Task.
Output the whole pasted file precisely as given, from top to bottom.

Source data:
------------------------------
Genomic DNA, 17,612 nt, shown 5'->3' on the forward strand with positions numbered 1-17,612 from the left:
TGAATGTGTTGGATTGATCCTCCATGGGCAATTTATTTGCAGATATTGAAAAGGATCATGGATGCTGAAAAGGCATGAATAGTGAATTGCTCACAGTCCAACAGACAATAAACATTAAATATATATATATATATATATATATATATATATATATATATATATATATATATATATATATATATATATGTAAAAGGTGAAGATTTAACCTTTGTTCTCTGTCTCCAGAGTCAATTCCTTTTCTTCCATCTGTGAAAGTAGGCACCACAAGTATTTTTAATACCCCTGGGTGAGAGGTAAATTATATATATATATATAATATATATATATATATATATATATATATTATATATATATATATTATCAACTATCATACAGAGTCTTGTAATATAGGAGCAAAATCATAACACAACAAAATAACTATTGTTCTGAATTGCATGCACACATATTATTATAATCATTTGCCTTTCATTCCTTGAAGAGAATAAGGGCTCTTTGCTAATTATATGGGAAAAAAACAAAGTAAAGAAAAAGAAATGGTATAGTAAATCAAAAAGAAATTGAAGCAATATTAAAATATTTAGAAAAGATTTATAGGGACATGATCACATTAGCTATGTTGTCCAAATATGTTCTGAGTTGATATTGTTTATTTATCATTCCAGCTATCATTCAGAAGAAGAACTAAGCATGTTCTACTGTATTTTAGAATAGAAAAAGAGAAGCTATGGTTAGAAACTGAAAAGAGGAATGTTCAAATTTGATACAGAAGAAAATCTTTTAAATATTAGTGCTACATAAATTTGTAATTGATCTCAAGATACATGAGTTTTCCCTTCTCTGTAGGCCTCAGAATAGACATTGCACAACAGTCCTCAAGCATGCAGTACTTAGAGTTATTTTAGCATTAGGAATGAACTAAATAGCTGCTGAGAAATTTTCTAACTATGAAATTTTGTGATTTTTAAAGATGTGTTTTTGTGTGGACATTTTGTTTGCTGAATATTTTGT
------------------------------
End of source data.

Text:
Genomic DNA, 17,612 nt, shown 5'->3' on the forward strand with positions numbered 1-17,612 from the left:
TGAATGTGTTGGATTGATCCTCCATGGGCAATTTATTTGCAGATATTGAAAAGGATCATGGATGCTGAAAAGGCATGAATAGTGAATTGCTCACAGTCCAACAGACAATAAACATTAAATATATATATATATATATATATATATATATATATATATATATATATATATATATATATATATATATATGTAAAAGGTGAAGATTTAACCTTTGTTCTCTGTCTCCAGAGTCAATTCCTTTTCTTCCATCTGTGAAAGTAGGCACCACAAGTATTTTTAATACCCCTGGGTGAGAGGTAAATTATATATATATATATAATATATATATATATATATATATATATATTATATATATATATATTATCAACTATCATACAGAGTCTTGTAATATAGGAGCAAAATCATAACACAACAAAATAACTATTGTTCTGAATTGCATGCACACATATTATTATAATCATTTGCCTTTCATTCCTTGAAGAGAATAAGGGCTCTTTGCTAATTATATGGGAAAAAAACAAAGTAAAGAAAAAGAAATGGTATAGTAAATCAAAAAGAAATTGAAGCAATATTAAAATATTTAGAAAAGATTTATAGGGACATGATCACATTAGCTATGTTGTCCAAATATGTTCTGAGTTGATATTGTTTATTTATCATTCCAGCTATCATTCAGAAGAAGAACTAAGCATGTTCTACTGTATTTTAGAATAGAAAAAGAGAAGCTATGGTTAGAAACTGAAAAGAGGAATGTTCAAATTTGATACAGAAGAAAATCTTTTAAATATTAGTGCTACATAAATTTGTAATTGATCTCAAGATACATGAGTTTTCCCTTCTCTGTAGGCCTCAGAATAGACATTGCACAACAGTCCTCAAGCATGCAGTACTTAGAGTTATTTTAGCATTAGGAATGAACTAAATAGCTGCTGAGAAATTTTCTAACTATGAAATTTTGTGATTTTTAAAGATGTGTTTTTGTGTGGACATTTTGTTTGCTGAATATTTTGT